Monday, 11 July 2016

Carp quest- the "supermarket session"

Carp feature relatively little in my angling these days. It wasn't ever thus, for a few years they were almost my sole quarry, but in recent times smaller, but to my mind more interesting, species have monopolised my attention. As a schoolboy angler back in the early 1980's, the capture of any carp ensured several weeks of near legendary local status, but these days carp are ubiquitous, and I often find myself regarding them as something akin to "nuisance fish."
However, following my last trip to the lake at Beeby on the Christian Anglers retreat weekend, I felt I had a score to settle; despite catching rudd and perch regularly throughout the day on float fished maggot, my mini-boilie and Method "sleeper rod" had garnered no runs, and, unused to failing to catch a carp "on demand" at this particular venue I decided it was time to even things up, and so a short evening session in the company of a few friends from the Thurnby Church Anglers club was called for.
In order to make things more interesting, I set myself the challenge of spending less than £2.00 on bait, with the further twist being that all the bait used must come not from the exotic confection laden shelves of the tackle shop, but from a local supermarket. In the event, £1.54 was enough to provide  me with a tin each of chick peas, black eyed beans and sweetcorn. The battle lines had been drawn.

However, it was roach, not carp, that were the first responders. I fed heavily under a near bank tree to the left of my swim and dropped a chick pea tipped with plastic sweetcorn under its branches on a bolt rig, while floatfishing sweetcorn a rod length out on the right hand side, using a traditional quill float, over-shotted and fished "lift method" style, and it was the float line that was soon rapidly seeing action. None of the roach were giants, most, like the one pictured, round about 3 or 4 ounces but I caught them to a maximum size of about three quarters of a pound, if not in "quick succession", certainly in a steady stream.

Pete, in the swim next to me was on the Method on one rod, and floatfishing maggot on the other, and landed this lovely roach of about a pound and a half on the Method, as well as a parade of lesser roach, rudd and perch on his float line.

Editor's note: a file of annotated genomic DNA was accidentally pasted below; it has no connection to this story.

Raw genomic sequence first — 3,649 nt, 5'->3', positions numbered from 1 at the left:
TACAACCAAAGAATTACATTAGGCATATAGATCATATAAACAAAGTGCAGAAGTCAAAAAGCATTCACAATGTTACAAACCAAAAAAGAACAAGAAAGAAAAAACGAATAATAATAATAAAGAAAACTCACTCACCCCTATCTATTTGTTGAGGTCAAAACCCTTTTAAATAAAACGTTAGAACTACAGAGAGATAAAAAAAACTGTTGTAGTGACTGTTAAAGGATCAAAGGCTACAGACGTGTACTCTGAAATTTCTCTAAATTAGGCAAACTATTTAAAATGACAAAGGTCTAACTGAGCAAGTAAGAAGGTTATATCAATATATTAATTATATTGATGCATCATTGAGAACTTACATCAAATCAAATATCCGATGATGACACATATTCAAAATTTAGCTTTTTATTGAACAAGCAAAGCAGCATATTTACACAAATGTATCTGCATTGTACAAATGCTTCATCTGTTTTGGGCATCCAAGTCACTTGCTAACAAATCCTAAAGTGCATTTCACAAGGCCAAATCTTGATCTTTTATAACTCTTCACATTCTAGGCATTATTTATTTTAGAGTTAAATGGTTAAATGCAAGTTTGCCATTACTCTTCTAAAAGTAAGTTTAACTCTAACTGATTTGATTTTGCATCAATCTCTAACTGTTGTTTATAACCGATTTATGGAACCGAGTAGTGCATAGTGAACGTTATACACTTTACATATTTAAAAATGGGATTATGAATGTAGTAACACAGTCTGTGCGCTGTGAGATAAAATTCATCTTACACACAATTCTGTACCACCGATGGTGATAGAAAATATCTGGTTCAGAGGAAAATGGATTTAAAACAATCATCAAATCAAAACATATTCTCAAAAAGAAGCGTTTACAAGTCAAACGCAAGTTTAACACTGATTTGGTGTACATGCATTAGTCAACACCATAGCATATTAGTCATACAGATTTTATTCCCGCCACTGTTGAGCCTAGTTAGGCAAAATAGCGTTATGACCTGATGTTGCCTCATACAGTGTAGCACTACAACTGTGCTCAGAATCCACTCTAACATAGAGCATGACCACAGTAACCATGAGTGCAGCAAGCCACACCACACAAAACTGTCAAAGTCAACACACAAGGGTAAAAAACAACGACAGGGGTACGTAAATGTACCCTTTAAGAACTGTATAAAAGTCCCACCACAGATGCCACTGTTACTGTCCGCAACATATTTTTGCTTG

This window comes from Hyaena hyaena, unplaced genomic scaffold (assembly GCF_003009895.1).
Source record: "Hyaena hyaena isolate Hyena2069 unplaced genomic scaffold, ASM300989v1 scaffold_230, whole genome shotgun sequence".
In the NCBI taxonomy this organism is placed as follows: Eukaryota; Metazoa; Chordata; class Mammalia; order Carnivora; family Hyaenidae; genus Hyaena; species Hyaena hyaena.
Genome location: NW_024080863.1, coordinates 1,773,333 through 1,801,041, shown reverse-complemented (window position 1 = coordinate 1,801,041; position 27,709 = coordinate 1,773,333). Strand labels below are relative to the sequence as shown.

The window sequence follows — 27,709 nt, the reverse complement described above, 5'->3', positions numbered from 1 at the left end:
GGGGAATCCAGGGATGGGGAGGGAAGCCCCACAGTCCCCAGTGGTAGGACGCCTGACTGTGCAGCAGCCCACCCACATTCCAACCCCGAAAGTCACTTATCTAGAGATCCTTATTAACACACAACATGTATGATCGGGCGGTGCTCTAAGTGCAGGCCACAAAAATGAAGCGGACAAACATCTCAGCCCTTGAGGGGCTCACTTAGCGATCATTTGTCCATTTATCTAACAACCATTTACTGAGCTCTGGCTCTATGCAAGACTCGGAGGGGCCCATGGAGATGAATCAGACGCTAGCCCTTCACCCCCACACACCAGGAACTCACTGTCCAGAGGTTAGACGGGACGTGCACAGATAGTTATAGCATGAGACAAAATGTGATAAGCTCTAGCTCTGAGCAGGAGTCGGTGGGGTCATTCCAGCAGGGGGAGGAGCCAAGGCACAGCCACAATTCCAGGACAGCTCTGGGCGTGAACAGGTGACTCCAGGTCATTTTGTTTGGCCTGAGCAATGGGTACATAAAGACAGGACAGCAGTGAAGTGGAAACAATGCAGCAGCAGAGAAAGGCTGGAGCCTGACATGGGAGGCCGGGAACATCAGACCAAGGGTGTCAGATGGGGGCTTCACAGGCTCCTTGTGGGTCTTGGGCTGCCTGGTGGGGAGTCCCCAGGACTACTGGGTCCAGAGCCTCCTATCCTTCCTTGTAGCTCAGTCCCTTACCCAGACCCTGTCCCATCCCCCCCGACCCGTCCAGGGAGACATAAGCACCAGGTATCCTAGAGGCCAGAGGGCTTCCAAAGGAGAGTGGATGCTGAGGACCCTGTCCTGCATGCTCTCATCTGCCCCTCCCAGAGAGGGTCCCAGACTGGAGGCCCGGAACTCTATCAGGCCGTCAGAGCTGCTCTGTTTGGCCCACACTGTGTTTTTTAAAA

As late afternoon began its leisurely journey into early evening, the carp began to feed. Pete was the first to land a carp, before David picked up the mantle of "King of the Carp" landing three commons, two on surface fished dog biscuits and one on a zig rig.

Greg was also soon doing battle with a carp, a fish that gave a fight of such dogged determination and stamina, that it's comparatively modest size was something of a surprise. Several times it almost reached the sanctuary of some foreboding looking tree roots, and attempted numerous alarming dives under the wooden fishing platform. It must have been a full ten minutes before the fish succumbed, despite the 7 pound line and avon style quiver tip rod Greg was employing. A second carp at "last knockings" completed Greg's welcome brace.

After a time, I joined the carp catchers party, although it wasn't the chick peas (with which the carp were singularly unimpressed), but the sweetcorn that was responsible. As the float lifted and buried, my strike was met by a long and steady run from a powerful fish that was clearly no roach. Greg managed to capture some nice pictures of the fight, and after a short tussle a common of around 7 or 8 pound was nestling in the folds of the net expertly wielded for me by Paul. With the fish returned, and parity restored between me and the Beeby carp I was able to relax  into the rest of the session.

Paul was the only one of our party to fail to connect with a carp, but was happy with his catch of roach and rudd (including one very handsome and sizeable rudd)  on an evening  when only a curmudgeon could have failed to be lulled into a sanguine frame of mind by the lake's beauty and the peacefulness of the surroundings.

The highlight of the session, however, was when the lake's owner, John, presented me with a copy of a Noel Ford cartoon depicting an angling Vicar that had recently come into his possession, giving it to me with a grin and the catchphrase "I saw this and thought of you."  A fitting end to an idyllic evening. And the "Supermarket challenge"? Next time I'll save even more money, dispense with the chickpeas and black eyed beans, spend all of 50p and rebrand the experiment as the "Jolly Green Giant challenge." The "Sweetcorn Kid" or "Angling's Mister Scrooge"? I'll leave you to decide.

1 comment:

  1. Despite the relatively short amount of time I was there, I witnessed a great deal of excitement at this evening fish-in!

    It was excellent to have Paul join us too.